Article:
In Memoriam

Dr. James Orrin Morse, former director of CSULB Student Health Services, died Sept. 3, 2011, at age 81 in Morro Bay, Calif., where he moved shortly after retiring. He served the university from 1976 until the early 1990s. Dr. Morse was born in May 1930 to Fremont and Molly Morse. He spent much of his youth on the beach at Mission Beach, Calif., and was a track standout at La Jolla High School. He earned his B.A. degree from the University of California, his Doctor of Medicine from the Stritch School of Medicine at Loyola University in Chicago, and he spent many years as a pediatrician in San Jose. In 1955, he married Marillyn Moran from Sound Bend, Ind., and they had four children. Dr. Morse was a whittler, woodcraftsman, boat maker and a “Beezer” builder. He enjoyed kayaking in Seal Beach and Morro Bay. He also enjoyed visiting with friends and neighbors as he walked his dogs, Tuppence, Duchess and Bella. Dr. Morse is survived by Marilyn, his wife of 55 years, and his four children, who are all CSULB alumni: Thomas F., Kathleen Schiller, David R. and Mary.

Don DePree, a CSULB physical education instructor from 1968-92, died Jan. 22 at the age of 69. DePree, a resident of Fountain Valley, Calif., was best known for his expertise of and love for the sport of Shotokan Karate. The sport was introduced to the CSULB campus in 1961, and DePree headed the club from 1968 until he left to become the executive director of Shotokan America. DePree started his first martial arts training in 1965 while attending Long Beach Community College and learned karate under Bob Lopez. In 1968, DePree, along with Caylor Adkins, re-established the Shotokan Karate Club at CSULB, with Adkins as the club leader and DePree as his assistant instructor. Through DePree’s strong leadership and commitment the club flourished, and in 1972, DePree was hired as a faculty member to teach self-defense and karate classes through the Physical Education Department. DePree would go on to build and strengthen the club, producing many new black belts, and for more than 20 years, he continued to take the club to new heights by making it a respected dojo. In 1992, DePree passed the leadership of the CSULB Shotokan Karate Club to Sam Abboud in order to head the Shotokan Ohshima Dojo building project for Shotokan Karate of America (SKA). Since then, DePree had served as the SKA executive vice president and became the central pillar to the Shotokan Ohshima Dojo and the organization. He continued to teach karate on a national level, spreading his wisdom and knowledge to all martial artists. DePree is survived by his wife, Gwynne, daughter Darcy and son Dusty.

Charles D. Hamburger, professor emeritus of management/human resources management, died Feb. 24 at the age of 79. Born in 1932 in Detroit, Mich., he and his family moved to Los Angeles when he was 14 years old. He earned a B.S. degree in psychology and an M.S. degree in counseling at UCLA. While pursuing a Ph.D. in statistical psychology, he worked briefly at IBM. He also earned a clinical psychology license. His love of an academic environment led him, in 1965, to join the CSULB faculty, where he taught in the College of Business Administration (CBA) for 35 years. He also worked for a United Way agency while he was teaching, supervising marriage and family therapy interns, and led a men’s anger management group. According to his friends, Hamburger was a frequent voice of wisdom and kindness and a lifelong learner. He was an avid reader with an interest in highly intellectual subjects and loved listening to classical music. As a runner, he participated in 5Ks. Hamburger is survived by his wife, Doreen, who set up a CBA student award at CSULB in his name; daughter Marianne Hamburger Ridsdale (Kevin); son Glenn; and three grandsons, Ian and Jack Ridsdale and Luke Hamburger.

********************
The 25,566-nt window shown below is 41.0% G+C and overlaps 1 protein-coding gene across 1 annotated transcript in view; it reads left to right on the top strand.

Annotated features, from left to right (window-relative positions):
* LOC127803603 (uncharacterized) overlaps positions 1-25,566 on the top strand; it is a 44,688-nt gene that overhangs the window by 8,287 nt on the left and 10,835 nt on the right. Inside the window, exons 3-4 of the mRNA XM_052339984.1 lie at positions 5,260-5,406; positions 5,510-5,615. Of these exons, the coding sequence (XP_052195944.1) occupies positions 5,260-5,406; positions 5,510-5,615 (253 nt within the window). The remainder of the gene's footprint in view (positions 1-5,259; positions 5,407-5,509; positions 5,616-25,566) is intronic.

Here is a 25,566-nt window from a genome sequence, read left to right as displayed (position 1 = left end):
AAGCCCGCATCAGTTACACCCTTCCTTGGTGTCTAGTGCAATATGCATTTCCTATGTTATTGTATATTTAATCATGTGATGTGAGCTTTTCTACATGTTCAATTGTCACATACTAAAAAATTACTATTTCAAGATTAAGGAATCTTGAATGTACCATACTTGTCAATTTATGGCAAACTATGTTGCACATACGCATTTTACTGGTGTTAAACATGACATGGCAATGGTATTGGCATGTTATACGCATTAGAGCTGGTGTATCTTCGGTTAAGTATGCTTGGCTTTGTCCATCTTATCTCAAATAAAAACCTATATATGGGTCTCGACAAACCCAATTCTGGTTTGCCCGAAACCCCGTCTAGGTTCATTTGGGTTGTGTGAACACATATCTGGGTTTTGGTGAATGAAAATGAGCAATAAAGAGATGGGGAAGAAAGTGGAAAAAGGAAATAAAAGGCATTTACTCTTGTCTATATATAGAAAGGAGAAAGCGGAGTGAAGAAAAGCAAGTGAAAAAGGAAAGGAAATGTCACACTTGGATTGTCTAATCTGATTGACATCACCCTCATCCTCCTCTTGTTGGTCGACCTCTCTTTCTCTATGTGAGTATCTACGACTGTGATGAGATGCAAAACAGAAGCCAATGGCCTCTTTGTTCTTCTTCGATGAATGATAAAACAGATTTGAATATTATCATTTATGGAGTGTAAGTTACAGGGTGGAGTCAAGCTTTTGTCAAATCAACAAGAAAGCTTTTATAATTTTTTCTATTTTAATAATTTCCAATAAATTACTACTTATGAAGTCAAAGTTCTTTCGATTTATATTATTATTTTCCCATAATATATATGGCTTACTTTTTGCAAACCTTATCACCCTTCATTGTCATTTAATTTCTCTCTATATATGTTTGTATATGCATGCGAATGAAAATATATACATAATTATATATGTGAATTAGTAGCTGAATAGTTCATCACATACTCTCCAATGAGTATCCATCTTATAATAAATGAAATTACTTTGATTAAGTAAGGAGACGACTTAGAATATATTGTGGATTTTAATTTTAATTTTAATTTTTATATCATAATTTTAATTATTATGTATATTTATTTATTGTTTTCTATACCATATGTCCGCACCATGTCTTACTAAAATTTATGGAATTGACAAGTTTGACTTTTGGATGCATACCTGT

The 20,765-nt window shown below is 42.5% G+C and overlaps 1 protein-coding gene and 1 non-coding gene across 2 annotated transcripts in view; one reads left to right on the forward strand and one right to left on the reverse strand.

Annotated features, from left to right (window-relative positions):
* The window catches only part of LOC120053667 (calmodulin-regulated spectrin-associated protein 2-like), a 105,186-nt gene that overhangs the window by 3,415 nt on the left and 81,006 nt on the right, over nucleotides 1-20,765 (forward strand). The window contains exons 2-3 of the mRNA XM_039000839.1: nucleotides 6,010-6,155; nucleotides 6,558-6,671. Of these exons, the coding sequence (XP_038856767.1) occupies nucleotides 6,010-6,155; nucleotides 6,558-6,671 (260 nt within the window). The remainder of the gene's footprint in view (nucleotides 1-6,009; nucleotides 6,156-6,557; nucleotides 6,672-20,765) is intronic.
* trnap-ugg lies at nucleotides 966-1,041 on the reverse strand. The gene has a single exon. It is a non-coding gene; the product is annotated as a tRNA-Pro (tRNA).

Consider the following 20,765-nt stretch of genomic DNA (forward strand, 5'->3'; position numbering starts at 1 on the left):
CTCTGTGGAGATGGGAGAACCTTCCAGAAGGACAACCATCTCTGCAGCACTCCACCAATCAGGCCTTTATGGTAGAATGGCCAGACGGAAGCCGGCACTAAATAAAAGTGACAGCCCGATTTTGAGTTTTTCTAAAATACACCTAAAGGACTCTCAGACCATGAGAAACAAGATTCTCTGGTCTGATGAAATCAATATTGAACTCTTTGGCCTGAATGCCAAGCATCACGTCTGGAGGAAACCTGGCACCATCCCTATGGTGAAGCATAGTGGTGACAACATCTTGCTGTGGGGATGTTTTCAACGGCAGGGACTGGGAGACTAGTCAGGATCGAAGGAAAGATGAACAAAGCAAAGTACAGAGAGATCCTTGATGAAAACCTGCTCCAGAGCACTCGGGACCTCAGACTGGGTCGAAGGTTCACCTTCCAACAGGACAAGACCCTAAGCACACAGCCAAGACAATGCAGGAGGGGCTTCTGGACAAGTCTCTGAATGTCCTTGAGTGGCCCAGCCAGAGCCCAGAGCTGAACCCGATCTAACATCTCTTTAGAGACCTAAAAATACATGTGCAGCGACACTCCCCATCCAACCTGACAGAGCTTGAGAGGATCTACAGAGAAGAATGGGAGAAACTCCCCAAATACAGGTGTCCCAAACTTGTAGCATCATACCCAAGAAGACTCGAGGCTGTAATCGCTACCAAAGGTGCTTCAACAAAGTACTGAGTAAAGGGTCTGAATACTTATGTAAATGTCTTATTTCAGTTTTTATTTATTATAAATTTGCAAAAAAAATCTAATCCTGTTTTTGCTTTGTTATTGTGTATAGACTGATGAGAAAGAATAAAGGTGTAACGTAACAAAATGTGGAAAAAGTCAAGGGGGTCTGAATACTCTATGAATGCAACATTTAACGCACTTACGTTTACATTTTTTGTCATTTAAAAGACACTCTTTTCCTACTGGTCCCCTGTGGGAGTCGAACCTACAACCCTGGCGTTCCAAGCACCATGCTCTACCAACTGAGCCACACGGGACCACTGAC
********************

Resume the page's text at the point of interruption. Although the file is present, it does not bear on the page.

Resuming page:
George Vincent Betar, professor emeritus of English, died March 24 in Ivins, Utah, at the age of 82. He was born Nov. 16, 1929, in Albany, N.Y., to George and Jane Betar. In 1962, he earned his Ph.D. in English from USC and held teaching positions at Temple University and CSULB, where he served from 1963-81. Betar is survived by his wife, Amy Lyn DeZwart; children Margaret Powell, Bonnie Vandagriff, G. Joseph (Pat) Betar, Heather (Jack) Foster, Nicholas Betar and Thomas Betar; brother Karl; sisters-in-law Lee Ann Platschorre and Danielle Veenstra; and his faithful friend, William Linehan.

James Arthur Neal, a staff emeritus who served as director of test services, worked in the Career Development Center and whose last position on campus was with the Division of Student Services, died March 25. Following his retirement from CSULB in 2003, he remained active on campus for the rest of his life. A graduate from Pasadena High School and Pasadena City College, Neal received his B.A. and M.A. degrees from CSULB. In the late 1970s, as an active and well-liked psychology graduate student leader at CSULB, he applied a sophisticated statistical method, generalizability theory, to student ratings of instruction for his master’s thesis and had related work published in a refereed journal. Remembered by friends and colleagues as someone who was willing to dedicate his time and effort to helping people even after retiring, he volunteered his time to assist nursing students with statistical analysis for research projects. He enjoyed numerous outdoor activities in his earlier years and hiked, skied and climbed all over the Sierras, the Grand Tetons and Yellowstone National Park. He also was a sailor, canoeist and scuba diver. Neal is survived by his parents, Richard and Betty, of San Gabriel, Calif.; sister Christine Bennett of Charlotte, N.C.; two brothers: Bruce of Colorado Springs, Colo., and Greg of Cranbury, N.J.; as well as eight nieces and nephews.